and what were the results of it? This is truly an exercise in the creativity of thinking about how you can capture what you do in your job

and put it visually in a book, and I really challenge you to do that.

3. The third thing to include in a BAMF binder is some personal items. Include fliers of events that you’ve put on or spoke at. Include anywhere that you appeared online,

like, on the news, or in an article. Simply being out in the world and doing things and being known is attractive to an employer.

Maybe you have an online presence or you have a following, and it might not be related to your industry or line of work,

but showing those numbers of followers and your analytics of some of your pages. A few bonus things you could even add is maybe a list of your role models.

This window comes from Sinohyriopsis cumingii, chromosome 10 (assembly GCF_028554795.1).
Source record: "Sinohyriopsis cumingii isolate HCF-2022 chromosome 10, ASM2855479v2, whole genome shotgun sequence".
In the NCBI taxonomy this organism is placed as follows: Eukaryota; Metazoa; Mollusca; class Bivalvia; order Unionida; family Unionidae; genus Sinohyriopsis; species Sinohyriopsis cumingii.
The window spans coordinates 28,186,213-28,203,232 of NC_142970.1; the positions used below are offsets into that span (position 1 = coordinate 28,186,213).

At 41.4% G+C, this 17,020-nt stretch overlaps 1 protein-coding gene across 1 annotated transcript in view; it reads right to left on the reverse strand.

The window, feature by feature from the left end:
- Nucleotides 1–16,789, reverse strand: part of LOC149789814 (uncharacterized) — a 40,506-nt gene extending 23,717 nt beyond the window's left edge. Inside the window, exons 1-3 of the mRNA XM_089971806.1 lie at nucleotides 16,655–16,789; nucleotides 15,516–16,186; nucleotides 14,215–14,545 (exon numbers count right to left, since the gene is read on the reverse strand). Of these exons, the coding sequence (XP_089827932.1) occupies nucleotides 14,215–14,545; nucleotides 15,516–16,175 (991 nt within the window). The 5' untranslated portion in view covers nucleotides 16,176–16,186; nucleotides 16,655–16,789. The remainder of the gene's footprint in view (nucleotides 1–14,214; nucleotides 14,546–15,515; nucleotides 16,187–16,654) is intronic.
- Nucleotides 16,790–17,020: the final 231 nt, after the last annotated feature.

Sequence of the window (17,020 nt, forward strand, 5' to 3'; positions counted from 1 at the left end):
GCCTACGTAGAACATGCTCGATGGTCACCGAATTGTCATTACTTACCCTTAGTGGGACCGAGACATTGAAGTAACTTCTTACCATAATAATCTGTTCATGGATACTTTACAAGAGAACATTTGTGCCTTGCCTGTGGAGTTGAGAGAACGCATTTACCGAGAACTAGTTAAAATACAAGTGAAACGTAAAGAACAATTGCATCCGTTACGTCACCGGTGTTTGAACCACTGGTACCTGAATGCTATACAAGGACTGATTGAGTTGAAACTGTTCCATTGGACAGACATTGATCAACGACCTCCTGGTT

This is not something that you are gonna go down the list and explain to someone who is interviewing you, but, you know, if you just write, you know,

a few role models on there and your interviewer’s flipping through your binder and they see that you love Michelle Kwan, and they also love figure skating,

and then you two bond over what hard work it is to, you know, become a figure skater, and suddenly they’re in love with you and really do not doubt your work ethic.

Stuff like that happens. Just throw the kind of information in there, and you never know where you might strike a human bond. And then finally,

you could also include a list of your favorite books. So now you have an idea about what could go in the BAMF binder. Let’s talk about creating it.

There are a few different strategies on how to think about the best way to create it for you. One way to go about it is to look at your resume,

and on your resume hopefully, you have listed under each job your key achievements, and look at those achievements and think about,

how can I present each one of those bullet points in a visual way?